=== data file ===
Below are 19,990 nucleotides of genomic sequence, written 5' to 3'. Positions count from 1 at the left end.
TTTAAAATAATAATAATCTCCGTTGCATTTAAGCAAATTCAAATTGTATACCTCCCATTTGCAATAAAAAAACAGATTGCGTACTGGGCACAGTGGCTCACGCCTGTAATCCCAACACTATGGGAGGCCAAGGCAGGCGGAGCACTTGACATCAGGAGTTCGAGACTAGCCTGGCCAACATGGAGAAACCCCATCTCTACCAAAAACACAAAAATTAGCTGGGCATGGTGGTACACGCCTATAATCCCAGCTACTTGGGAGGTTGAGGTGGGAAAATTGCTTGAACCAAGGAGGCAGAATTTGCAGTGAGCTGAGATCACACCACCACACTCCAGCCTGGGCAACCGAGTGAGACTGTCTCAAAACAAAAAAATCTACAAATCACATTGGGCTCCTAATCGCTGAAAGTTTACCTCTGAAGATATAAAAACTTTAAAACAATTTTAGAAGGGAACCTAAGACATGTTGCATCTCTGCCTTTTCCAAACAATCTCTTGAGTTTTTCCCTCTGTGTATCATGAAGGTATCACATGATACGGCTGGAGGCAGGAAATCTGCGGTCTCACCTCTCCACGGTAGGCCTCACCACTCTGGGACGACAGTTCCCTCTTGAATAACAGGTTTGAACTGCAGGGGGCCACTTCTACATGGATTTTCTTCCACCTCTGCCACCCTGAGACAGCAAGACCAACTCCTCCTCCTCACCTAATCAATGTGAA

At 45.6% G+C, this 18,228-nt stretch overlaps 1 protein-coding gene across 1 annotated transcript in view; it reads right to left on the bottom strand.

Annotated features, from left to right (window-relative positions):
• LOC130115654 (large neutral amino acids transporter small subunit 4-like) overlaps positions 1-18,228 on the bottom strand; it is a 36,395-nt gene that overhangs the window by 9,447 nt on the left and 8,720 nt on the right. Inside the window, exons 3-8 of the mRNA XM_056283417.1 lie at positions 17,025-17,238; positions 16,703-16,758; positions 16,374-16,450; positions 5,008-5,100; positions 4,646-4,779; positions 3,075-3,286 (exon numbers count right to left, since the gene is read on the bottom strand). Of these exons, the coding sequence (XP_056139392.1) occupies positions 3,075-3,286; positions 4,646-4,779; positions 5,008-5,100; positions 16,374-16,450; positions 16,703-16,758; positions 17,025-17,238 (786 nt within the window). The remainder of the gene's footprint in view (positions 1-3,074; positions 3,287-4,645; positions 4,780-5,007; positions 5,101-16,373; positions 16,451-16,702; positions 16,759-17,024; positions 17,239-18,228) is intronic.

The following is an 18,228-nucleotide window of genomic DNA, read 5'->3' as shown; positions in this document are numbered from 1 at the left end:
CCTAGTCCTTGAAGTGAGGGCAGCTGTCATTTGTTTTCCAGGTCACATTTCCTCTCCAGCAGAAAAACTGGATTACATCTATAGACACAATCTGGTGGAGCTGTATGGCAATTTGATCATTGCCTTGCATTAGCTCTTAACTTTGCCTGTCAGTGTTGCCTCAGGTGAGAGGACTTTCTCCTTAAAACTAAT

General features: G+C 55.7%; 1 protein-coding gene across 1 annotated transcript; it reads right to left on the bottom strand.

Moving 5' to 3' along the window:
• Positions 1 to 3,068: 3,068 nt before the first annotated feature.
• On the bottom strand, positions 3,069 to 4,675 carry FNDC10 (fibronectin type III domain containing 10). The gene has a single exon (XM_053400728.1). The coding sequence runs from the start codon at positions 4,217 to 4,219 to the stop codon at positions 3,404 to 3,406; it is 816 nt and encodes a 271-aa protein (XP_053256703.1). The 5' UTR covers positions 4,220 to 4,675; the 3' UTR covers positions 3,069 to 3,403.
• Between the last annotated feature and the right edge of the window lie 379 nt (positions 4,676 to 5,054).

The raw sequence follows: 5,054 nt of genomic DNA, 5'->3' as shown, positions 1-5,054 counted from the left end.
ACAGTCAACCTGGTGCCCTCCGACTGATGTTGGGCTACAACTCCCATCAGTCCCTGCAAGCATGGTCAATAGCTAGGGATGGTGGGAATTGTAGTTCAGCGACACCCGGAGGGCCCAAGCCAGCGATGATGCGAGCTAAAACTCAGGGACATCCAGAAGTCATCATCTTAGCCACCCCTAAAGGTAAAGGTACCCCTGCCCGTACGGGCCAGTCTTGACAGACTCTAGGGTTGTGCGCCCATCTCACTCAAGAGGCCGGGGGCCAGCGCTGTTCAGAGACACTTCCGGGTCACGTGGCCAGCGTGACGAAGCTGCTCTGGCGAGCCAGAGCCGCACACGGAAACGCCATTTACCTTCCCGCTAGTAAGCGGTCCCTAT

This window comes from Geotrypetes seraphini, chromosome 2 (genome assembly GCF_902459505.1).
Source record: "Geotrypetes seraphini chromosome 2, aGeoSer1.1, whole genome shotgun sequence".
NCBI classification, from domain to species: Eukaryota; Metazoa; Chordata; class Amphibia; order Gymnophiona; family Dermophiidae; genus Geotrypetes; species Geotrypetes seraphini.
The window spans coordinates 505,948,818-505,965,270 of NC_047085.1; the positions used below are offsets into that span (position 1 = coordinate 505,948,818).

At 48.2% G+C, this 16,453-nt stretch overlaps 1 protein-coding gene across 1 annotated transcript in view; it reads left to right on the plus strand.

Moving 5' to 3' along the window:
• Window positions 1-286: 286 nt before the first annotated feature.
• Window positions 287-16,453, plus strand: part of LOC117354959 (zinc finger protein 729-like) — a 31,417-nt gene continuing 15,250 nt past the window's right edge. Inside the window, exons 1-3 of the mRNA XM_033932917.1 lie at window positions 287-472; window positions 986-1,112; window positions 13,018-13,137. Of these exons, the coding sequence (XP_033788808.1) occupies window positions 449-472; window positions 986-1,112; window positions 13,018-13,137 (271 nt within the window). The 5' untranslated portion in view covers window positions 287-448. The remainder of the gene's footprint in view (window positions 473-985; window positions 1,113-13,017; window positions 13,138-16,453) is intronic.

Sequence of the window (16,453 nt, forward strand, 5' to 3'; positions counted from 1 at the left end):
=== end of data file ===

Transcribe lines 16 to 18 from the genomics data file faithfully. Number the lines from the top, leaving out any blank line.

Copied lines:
Source record: "Geotrypetes seraphini chromosome 2, aGeoSer1.1, whole genome shotgun sequence".
NCBI classification, from domain to species: Eukaryota; Metazoa; Chordata; class Amphibia; order Gymnophiona; family Dermophiidae; genus Geotrypetes; species Geotrypetes seraphini.
The window spans coordinates 505,948,818-505,965,270 of NC_047085.1; the positions used below are offsets into that span (position 1 = coordinate 505,948,818).